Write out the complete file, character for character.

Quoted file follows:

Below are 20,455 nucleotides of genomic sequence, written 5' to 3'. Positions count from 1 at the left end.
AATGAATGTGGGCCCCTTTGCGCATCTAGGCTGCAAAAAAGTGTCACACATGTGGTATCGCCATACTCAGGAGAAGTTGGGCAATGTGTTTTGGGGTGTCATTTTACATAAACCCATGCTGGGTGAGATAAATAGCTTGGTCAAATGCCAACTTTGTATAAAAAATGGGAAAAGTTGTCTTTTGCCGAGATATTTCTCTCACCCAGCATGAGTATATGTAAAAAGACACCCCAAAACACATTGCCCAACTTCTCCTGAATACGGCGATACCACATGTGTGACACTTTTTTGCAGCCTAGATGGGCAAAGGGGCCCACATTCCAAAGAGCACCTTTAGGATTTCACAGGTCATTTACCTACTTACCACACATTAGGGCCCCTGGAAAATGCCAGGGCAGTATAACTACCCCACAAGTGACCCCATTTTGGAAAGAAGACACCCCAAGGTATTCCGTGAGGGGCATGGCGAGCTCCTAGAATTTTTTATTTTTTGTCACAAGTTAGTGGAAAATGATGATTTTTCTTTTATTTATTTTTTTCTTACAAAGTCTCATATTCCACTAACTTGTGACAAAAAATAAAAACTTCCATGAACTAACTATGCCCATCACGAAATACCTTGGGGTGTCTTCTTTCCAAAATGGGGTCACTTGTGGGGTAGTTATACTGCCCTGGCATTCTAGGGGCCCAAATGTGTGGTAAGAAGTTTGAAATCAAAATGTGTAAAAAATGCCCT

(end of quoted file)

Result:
Below are 20,455 nucleotides of genomic sequence, written 5' to 3'. Positions count from 1 at the left end.
AATGAATGTGGGCCCCTTTGCGCATCTAGGCTGCAAAAAAGTGTCACACATGTGGTATCGCCATACTCAGGAGAAGTTGGGCAATGTGTTTTGGGGTGTCATTTTACATAAACCCATGCTGGGTGAGATAAATAGCTTGGTCAAATGCCAACTTTGTATAAAAAATGGGAAAAGTTGTCTTTTGCCGAGATATTTCTCTCACCCAGCATGAGTATATGTAAAAAGACACCCCAAAACACATTGCCCAACTTCTCCTGAATACGGCGATACCACATGTGTGACACTTTTTTGCAGCCTAGATGGGCAAAGGGGCCCACATTCCAAAGAGCACCTTTAGGATTTCACAGGTCATTTACCTACTTACCACACATTAGGGCCCCTGGAAAATGCCAGGGCAGTATAACTACCCCACAAGTGACCCCATTTTGGAAAGAAGACACCCCAAGGTATTCCGTGAGGGGCATGGCGAGCTCCTAGAATTTTTTATTTTTTGTCACAAGTTAGTGGAAAATGATGATTTTTCTTTTATTTATTTTTTTCTTACAAAGTCTCATATTCCACTAACTTGTGACAAAAAATAAAAACTTCCATGAACTAACTATGCCCATCACGAAATACCTTGGGGTGTCTTCTTTCCAAAATGGGGTCACTTGTGGGGTAGTTATACTGCCCTGGCATTCTAGGGGCCCAAATGTGTGGTAAGAAGTTTGAAATCAAAATGTGTAAAAAATGCCCT